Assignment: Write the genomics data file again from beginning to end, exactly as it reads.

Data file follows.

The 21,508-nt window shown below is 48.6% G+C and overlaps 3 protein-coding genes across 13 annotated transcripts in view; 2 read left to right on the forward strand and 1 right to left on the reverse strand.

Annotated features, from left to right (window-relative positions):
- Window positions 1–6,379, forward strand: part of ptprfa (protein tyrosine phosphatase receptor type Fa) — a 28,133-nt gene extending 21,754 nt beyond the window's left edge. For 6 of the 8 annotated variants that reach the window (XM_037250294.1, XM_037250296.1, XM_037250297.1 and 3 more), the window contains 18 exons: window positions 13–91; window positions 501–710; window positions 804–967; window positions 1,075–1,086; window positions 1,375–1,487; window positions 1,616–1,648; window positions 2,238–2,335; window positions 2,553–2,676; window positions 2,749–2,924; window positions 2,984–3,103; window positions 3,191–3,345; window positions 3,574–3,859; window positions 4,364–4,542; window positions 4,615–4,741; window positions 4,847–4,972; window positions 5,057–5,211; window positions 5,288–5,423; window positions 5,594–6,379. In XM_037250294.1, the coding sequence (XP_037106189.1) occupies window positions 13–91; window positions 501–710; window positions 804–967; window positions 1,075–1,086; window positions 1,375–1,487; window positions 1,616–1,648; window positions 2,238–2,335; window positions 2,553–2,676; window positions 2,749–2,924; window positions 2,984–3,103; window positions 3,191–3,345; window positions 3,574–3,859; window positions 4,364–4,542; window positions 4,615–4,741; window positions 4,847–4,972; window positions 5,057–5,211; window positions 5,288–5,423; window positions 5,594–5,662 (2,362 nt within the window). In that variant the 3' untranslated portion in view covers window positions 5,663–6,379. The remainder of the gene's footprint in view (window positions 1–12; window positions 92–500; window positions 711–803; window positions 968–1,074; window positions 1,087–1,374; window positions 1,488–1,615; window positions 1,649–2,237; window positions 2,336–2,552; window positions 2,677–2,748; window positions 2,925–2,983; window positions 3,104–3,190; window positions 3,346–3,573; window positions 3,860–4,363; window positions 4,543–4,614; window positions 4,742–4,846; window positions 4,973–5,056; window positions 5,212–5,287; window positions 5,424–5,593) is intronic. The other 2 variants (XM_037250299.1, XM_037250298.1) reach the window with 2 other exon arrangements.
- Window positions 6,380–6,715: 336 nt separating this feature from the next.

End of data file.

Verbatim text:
The 21,508-nt window shown below is 48.6% G+C and overlaps 3 protein-coding genes across 13 annotated transcripts in view; 2 read left to right on the forward strand and 1 right to left on the reverse strand.

Annotated features, from left to right (window-relative positions):
- Window positions 1–6,379, forward strand: part of ptprfa (protein tyrosine phosphatase receptor type Fa) — a 28,133-nt gene extending 21,754 nt beyond the window's left edge. For 6 of the 8 annotated variants that reach the window (XM_037250294.1, XM_037250296.1, XM_037250297.1 and 3 more), the window contains 18 exons: window positions 13–91; window positions 501–710; window positions 804–967; window positions 1,075–1,086; window positions 1,375–1,487; window positions 1,616–1,648; window positions 2,238–2,335; window positions 2,553–2,676; window positions 2,749–2,924; window positions 2,984–3,103; window positions 3,191–3,345; window positions 3,574–3,859; window positions 4,364–4,542; window positions 4,615–4,741; window positions 4,847–4,972; window positions 5,057–5,211; window positions 5,288–5,423; window positions 5,594–6,379. In XM_037250294.1, the coding sequence (XP_037106189.1) occupies window positions 13–91; window positions 501–710; window positions 804–967; window positions 1,075–1,086; window positions 1,375–1,487; window positions 1,616–1,648; window positions 2,238–2,335; window positions 2,553–2,676; window positions 2,749–2,924; window positions 2,984–3,103; window positions 3,191–3,345; window positions 3,574–3,859; window positions 4,364–4,542; window positions 4,615–4,741; window positions 4,847–4,972; window positions 5,057–5,211; window positions 5,288–5,423; window positions 5,594–5,662 (2,362 nt within the window). In that variant the 3' untranslated portion in view covers window positions 5,663–6,379. The remainder of the gene's footprint in view (window positions 1–12; window positions 92–500; window positions 711–803; window positions 968–1,074; window positions 1,087–1,374; window positions 1,488–1,615; window positions 1,649–2,237; window positions 2,336–2,552; window positions 2,677–2,748; window positions 2,925–2,983; window positions 3,104–3,190; window positions 3,346–3,573; window positions 3,860–4,363; window positions 4,543–4,614; window positions 4,742–4,846; window positions 4,973–5,056; window positions 5,212–5,287; window positions 5,424–5,593) is intronic. The other 2 variants (XM_037250299.1, XM_037250298.1) reach the window with 2 other exon arrangements.
- Window positions 6,380–6,715: 336 nt separating this feature from the next.